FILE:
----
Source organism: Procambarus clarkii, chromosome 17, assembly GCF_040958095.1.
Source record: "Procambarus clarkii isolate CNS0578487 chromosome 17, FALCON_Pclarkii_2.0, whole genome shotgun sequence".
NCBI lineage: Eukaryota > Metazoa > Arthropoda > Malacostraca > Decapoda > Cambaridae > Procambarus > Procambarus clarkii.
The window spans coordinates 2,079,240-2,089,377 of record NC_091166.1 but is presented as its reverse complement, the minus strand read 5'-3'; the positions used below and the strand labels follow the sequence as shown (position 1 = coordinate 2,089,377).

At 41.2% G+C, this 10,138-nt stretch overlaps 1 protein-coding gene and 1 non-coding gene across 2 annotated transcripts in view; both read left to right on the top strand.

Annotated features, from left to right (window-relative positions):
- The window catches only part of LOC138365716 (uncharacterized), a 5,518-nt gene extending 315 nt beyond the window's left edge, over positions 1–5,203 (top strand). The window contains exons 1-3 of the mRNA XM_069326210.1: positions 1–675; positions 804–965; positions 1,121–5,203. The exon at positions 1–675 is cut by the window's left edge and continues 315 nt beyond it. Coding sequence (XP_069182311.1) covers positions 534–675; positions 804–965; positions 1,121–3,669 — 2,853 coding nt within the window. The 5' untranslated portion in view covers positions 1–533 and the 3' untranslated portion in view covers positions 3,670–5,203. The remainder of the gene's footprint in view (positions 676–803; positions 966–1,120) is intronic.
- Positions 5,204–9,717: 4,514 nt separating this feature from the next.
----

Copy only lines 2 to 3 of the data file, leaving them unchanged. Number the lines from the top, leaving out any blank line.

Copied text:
Source record: "Procambarus clarkii isolate CNS0578487 chromosome 17, FALCON_Pclarkii_2.0, whole genome shotgun sequence".
NCBI lineage: Eukaryota > Metazoa > Arthropoda > Malacostraca > Decapoda > Cambaridae > Procambarus > Procambarus clarkii.